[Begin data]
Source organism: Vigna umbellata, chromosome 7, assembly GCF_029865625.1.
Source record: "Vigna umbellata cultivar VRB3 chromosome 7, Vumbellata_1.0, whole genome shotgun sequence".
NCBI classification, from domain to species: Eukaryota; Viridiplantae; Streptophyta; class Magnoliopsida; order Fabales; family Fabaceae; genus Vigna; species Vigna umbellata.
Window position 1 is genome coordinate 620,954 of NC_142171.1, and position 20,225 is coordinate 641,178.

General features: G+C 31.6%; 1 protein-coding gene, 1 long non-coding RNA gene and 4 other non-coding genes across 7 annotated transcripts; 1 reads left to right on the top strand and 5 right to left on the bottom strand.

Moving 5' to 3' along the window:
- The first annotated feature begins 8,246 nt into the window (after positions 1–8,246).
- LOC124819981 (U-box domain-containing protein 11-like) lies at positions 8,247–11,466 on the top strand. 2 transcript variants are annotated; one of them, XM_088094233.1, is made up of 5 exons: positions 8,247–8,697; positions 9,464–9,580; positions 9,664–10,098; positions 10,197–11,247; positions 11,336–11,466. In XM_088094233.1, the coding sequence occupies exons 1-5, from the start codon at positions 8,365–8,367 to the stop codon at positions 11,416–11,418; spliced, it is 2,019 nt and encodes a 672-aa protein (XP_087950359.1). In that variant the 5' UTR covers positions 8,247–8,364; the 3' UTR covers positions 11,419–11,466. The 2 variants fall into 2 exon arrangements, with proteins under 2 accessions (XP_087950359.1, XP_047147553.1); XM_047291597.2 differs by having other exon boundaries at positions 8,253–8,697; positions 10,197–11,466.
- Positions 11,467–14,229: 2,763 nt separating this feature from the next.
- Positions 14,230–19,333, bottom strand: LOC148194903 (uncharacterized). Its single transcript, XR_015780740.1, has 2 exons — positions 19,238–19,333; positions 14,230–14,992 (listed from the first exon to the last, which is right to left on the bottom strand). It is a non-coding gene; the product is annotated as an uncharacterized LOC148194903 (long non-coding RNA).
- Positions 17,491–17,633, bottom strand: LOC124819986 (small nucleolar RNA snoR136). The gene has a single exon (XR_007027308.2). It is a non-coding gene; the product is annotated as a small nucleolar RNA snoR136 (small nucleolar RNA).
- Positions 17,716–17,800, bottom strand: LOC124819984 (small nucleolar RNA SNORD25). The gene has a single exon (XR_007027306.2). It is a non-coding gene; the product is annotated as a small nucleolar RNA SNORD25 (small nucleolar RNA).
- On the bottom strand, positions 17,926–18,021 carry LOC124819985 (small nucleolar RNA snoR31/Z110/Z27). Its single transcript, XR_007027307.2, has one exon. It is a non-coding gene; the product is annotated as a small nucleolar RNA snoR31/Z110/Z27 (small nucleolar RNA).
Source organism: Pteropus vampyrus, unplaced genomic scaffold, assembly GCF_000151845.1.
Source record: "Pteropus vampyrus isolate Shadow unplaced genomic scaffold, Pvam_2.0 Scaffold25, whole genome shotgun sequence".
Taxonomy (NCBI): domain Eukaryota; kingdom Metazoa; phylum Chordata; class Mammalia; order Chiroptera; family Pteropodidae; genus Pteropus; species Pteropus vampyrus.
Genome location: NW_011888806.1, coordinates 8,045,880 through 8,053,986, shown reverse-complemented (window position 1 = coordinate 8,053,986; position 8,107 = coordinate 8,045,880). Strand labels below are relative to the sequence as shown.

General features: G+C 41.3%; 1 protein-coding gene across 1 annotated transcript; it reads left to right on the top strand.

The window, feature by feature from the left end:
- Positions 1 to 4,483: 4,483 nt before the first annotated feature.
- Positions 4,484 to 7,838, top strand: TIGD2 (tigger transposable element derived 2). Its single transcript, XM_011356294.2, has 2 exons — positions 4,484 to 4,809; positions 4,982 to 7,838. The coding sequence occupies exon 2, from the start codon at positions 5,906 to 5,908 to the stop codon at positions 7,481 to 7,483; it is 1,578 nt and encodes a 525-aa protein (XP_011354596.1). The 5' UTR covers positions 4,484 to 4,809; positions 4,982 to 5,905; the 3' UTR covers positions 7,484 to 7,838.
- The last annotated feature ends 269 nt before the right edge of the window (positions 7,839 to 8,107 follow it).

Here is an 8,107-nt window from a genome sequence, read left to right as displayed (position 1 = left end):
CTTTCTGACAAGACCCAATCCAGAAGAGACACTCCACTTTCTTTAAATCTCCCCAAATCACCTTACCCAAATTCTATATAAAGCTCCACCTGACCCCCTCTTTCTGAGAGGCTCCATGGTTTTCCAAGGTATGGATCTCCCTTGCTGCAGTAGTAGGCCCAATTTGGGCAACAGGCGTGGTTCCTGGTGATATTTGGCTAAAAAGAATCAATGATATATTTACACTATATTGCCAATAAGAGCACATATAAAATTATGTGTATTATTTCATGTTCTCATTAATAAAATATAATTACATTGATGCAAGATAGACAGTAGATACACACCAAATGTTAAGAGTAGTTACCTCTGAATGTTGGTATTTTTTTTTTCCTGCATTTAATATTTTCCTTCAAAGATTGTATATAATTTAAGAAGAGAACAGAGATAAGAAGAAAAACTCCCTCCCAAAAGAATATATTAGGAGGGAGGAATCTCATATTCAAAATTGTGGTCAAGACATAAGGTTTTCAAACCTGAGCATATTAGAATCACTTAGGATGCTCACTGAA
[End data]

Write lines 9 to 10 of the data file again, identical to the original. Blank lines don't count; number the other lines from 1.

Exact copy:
- Positions 11,467–14,229: 2,763 nt separating this feature from the next.
- Positions 14,230–19,333, bottom strand: LOC148194903 (uncharacterized). Its single transcript, XR_015780740.1, has 2 exons — positions 19,238–19,333; positions 14,230–14,992 (listed from the first exon to the last, which is right to left on the bottom strand). It is a non-coding gene; the product is annotated as an uncharacterized LOC148194903 (long non-coding RNA).